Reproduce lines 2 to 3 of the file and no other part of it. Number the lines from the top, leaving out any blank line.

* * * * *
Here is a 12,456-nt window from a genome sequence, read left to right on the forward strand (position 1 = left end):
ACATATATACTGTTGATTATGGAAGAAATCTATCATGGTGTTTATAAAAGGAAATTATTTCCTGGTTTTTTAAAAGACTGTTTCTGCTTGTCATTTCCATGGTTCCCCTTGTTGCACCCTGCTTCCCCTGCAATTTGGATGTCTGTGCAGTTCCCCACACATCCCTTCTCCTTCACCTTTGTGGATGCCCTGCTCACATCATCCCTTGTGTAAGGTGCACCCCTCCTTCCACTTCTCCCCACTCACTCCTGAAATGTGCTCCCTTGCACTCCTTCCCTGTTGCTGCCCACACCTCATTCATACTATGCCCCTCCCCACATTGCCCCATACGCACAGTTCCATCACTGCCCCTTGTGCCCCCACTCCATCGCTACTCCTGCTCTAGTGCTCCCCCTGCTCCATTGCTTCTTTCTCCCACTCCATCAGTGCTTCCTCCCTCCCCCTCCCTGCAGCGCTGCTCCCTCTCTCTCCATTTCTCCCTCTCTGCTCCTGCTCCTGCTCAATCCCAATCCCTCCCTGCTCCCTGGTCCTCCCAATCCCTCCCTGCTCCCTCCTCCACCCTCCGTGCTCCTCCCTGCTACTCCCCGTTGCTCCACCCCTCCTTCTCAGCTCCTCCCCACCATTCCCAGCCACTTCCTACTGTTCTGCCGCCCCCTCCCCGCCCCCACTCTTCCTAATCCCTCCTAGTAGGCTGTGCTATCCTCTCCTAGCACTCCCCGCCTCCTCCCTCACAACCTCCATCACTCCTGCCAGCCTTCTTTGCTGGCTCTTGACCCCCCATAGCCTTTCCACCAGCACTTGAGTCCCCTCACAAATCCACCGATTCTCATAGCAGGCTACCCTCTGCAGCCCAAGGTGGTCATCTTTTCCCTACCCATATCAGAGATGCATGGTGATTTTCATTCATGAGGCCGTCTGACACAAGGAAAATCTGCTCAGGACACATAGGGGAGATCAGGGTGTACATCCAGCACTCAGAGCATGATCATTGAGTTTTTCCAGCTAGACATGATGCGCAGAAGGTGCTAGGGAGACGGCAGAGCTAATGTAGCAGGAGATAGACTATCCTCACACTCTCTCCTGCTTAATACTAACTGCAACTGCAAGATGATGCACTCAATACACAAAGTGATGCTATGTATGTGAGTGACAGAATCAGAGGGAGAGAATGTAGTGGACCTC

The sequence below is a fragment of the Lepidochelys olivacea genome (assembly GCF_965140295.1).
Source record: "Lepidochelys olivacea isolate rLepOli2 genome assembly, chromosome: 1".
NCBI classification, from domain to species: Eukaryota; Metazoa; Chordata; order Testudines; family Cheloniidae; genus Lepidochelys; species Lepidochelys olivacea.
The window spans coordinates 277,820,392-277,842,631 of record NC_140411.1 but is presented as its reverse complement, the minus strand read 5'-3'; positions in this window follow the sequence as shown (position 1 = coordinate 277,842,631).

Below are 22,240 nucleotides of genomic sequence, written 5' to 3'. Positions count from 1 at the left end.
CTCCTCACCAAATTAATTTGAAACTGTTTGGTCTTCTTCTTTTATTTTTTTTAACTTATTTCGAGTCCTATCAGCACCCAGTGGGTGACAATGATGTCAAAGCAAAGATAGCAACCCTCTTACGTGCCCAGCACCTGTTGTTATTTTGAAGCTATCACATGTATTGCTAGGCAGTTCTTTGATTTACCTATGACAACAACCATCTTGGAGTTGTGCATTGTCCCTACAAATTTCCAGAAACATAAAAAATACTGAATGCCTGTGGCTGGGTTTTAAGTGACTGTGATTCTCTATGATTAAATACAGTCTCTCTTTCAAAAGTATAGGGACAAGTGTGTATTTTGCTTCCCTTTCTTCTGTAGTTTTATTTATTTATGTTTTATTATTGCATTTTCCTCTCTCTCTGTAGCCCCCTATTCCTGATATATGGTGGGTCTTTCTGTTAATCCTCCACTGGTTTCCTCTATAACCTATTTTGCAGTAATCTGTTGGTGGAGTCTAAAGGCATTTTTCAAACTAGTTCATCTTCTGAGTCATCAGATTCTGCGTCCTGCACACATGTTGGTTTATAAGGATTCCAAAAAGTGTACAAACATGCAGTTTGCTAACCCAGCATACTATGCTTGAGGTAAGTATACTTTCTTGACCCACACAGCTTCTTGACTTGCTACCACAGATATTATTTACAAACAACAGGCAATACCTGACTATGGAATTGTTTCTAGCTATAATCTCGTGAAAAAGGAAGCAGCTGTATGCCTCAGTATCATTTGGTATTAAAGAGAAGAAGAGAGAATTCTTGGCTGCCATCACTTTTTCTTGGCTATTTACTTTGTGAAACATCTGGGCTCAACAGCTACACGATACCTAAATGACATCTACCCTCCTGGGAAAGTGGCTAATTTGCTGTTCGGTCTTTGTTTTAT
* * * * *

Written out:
ACATATATACTGTTGATTATGGAAGAAATCTATCATGGTGTTTATAAAAGGAAATTATTTCCTGGTTTTTTAAAAGACTGTTTCTGCTTGTCATTTCCATGGTTCCCCTTGTTGCACCCTGCTTCCCCTGCAATTTGGATGTCTGTGCAGTTCCCCACACATCCCTTCTCCTTCACCTTTGTGGATGCCCTGCTCACATCATCCCTTGTGTAAGGTGCACCCCTCCTTCCACTTCTCCCCACTCACTCCTGAAATGTGCTCCCTTGCACTCCTTCCCTGTTGCTGCCCACACCTCATTCATACTATGCCCCTCCCCACATTGCCCCATACGCACAGTTCCATCACTGCCCCTTGTGCCCCCACTCCATCGCTACTCCTGCTCTAGTGCTCCCCCTGCTCCATTGCTTCTTTCTCCCACTCCATCAGTGCTTCCTCCCTCCCCCTCCCTGCAGCGCTGCTCCCTCTCTCTCCATTTCTCCCTCTCTGCTCCTGCTCCTGCTCAATCCCAATCCCTCCCTGCTCCCTGGTCCTCCCAATCCCTCCCTGCTCCCTCCTCCACCCTCCGTGCTCCTCCCTGCTACTCCCCGTTGCTCCACCCCTCCTTCTCAGCTCCTCCCCACCATTCCCAGCCACTTCCTACTGTTCTGCCGCCCCCTCCCCGCCCCCACTCTTCCTAATCCCTCCTAGTAGGCTGTGCTATCCTCTCCTAGCACTCCCCGCCTCCTCCCTCACAACCTCCATCACTCCTGCCAGCCTTCTTTGCTGGCTCTTGACCCCCCATAGCCTTTCCACCAGCACTTGAGTCCCCTCACAAATCCACCGATTCTCATAGCAGGCTACCCTCTGCAGCCCAAGGTGGTCATCTTTTCCCTACCCATATCAGAGATGCATGGTGATTTTCATTCATGAGGCCGTCTGACACAAGGAAAATCTGCTCAGGACACATAGGGGAGATCAGGGTGTACATCCAGCACTCAGAGCATGATCATTGAGTTTTTCCAGCTAGACATGATGCGCAGAAGGTGCTAGGGAGACGGCAGAGCTAATGTAGCAGGAGATAGACTATCCTCACACTCTCTCCTGCTTAATACTAACTGCAACTGCAAGATGATGCACTCAATACACAAAGTGATGCTATGTATGTGAGTGACAGAATCAGAGGGAGAGAATGTAGTGGACCTC

The sequence below is a fragment of the Lepidochelys olivacea genome (assembly GCF_965140295.1).